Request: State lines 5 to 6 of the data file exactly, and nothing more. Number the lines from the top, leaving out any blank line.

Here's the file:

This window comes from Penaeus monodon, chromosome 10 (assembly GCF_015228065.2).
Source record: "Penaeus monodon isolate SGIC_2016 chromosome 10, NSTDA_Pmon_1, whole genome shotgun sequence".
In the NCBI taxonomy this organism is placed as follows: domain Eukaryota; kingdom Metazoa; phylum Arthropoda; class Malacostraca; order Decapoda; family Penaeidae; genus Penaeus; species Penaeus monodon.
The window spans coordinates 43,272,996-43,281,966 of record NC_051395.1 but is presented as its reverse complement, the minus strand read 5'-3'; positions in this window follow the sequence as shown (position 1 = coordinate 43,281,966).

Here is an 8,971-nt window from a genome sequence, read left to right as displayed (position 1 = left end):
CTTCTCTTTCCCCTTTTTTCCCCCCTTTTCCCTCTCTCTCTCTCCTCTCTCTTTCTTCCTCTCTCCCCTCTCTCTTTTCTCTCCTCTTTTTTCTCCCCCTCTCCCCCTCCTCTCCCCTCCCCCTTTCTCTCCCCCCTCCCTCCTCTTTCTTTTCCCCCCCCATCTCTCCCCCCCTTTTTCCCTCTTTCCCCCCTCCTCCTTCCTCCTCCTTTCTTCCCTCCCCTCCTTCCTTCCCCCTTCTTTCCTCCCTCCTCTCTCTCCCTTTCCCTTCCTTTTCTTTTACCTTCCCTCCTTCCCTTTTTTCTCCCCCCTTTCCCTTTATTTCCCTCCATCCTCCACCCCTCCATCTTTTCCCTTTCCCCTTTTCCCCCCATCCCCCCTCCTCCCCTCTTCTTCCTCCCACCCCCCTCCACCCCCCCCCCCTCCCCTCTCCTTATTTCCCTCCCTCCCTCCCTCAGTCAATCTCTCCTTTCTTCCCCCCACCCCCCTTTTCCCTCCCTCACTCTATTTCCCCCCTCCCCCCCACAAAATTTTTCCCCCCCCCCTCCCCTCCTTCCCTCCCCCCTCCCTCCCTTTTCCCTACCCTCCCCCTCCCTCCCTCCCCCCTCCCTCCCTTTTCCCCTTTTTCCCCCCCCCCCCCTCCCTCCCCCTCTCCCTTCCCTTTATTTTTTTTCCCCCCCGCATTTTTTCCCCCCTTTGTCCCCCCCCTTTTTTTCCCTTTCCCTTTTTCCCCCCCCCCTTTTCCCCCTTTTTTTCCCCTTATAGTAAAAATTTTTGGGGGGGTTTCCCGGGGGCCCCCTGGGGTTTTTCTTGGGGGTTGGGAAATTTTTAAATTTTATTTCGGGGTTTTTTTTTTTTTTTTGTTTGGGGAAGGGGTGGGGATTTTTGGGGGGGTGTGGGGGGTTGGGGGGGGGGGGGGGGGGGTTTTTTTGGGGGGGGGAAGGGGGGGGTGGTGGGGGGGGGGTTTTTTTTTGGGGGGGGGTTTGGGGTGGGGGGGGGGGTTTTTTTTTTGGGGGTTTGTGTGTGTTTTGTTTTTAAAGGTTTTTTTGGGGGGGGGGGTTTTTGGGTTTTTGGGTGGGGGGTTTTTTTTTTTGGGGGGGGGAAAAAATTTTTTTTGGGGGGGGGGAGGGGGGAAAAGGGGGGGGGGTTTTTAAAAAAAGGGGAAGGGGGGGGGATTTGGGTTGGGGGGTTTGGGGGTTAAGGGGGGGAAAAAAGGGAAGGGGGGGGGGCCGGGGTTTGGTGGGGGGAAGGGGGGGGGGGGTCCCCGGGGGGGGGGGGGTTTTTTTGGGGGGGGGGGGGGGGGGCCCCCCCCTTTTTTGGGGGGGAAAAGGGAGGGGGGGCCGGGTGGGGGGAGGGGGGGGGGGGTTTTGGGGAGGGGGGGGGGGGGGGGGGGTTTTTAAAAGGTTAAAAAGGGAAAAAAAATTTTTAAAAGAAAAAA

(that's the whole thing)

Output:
Here is an 8,971-nt window from a genome sequence, read left to right as displayed (position 1 = left end):
CTTCTCTTTCCCCTTTTTTCCCCCCTTTTCCCTCTCTCTCTCTCCTCTCTCTTTCTTCCTCTCTCCCCTCTCTCTTTTCTCTCCTCTTTTTTCTCCCCCTCTCCCCCTCCTCTCCCCTCCCCCTTTCTCTCCCCCCTCCCTCCTCTTTCTTTTCCCCCCCCATCTCTCCCCCCCTTTTTCCCTCTTTCCCCCCTCCTCCTTCCTCCTCCTTTCTTCCCTCCCCTCCTTCCTTCCCCCTTCTTTCCTCCCTCCTCTCTCTCCCTTTCCCTTCCTTTTCTTTTACCTTCCCTCCTTCCCTTTTTTCTCCCCCCTTTCCCTTTATTTCCCTCCATCCTCCACCCCTCCATCTTTTCCCTTTCCCCTTTTCCCCCCATCCCCCCTCCTCCCCTCTTCTTCCTCCCACCCCCCTCCACCCCCCCCCCCTCCCCTCTCCTTATTTCCCTCCCTCCCTCCCTCAGTCAATCTCTCCTTTCTTCCCCCCACCCCCCTTTTCCCTCCCTCACTCTATTTCCCCCCTCCCCCCCACAAAATTTTTCCCCCCCCCCTCCCCTCCTTCCCTCCCCCCTCCCTCCCTTTTCCCTACCCTCCCCCTCCCTCCCTCCCCCCTCCCTCCCTTTTCCCCTTTTTCCCCCCCCCCCCCTCCCTCCCCCTCTCCCTTCCCTTTATTTTTTTTCCCCCCCGCATTTTTTCCCCCCTTTGTCCCCCCCCTTTTTTTCCCTTTCCCTTTTTCCCCCCCCCCTTTTCCCCCTTTTTTTCCCCTTATAGTAAAAATTTTTGGGGGGGTTTCCCGGGGGCCCCCTGGGGTTTTTCTTGGGGGTTGGGAAATTTTTAAATTTTATTTCGGGGTTTTTTTTTTTTTTTTGTTTGGGGAAGGGGTGGGGATTTTTGGGGGGGTGTGGGGGGTTGGGGGGGGGGGGGGGGGGGTTTTTTTGGGGGGGGGAAGGGGGGGGTGGTGGGGGGGGGGTTTTTTTTTGGGGGGGGGTTTGGGGTGGGGGGGGGGGTTTTTTTTTTGGGGGTTTGTGTGTGTTTTGTTTTTAAAGGTTTTTTTGGGGGGGGGGGTTTTTGGGTTTTTGGGTGGGGGGTTTTTTTTTTTGGGGGGGGGAAAAAATTTTTTTTGGGGGGGGGGAGGGGGGAAAAGGGGGGGGGGTTTTTAAAAAAAGGGGAAGGGGGGGGGATTTGGGTTGGGGGGTTTGGGGGTTAAGGGGGGGAAAAAAGGGAAGGGGGGGGGGCCGGGGTTTGGTGGGGGGAAGGGGGGGGGGGGTCCCCGGGGGGGGGGGGGTTTTTTTGGGGGGGGGGGGGGGGGGCCCCCCCCTTTTTTGGGGGGGAAAAGGGAGGGGGGGCCGGGTGGGGGGAGGGGGGGGGGGGTTTTGGGGAGGGGGGGGGGGGGGGGGGGTTTTTAAAAGGTTAAAAAGGGAAAAAAAATTTTTAAAAGAAAAAA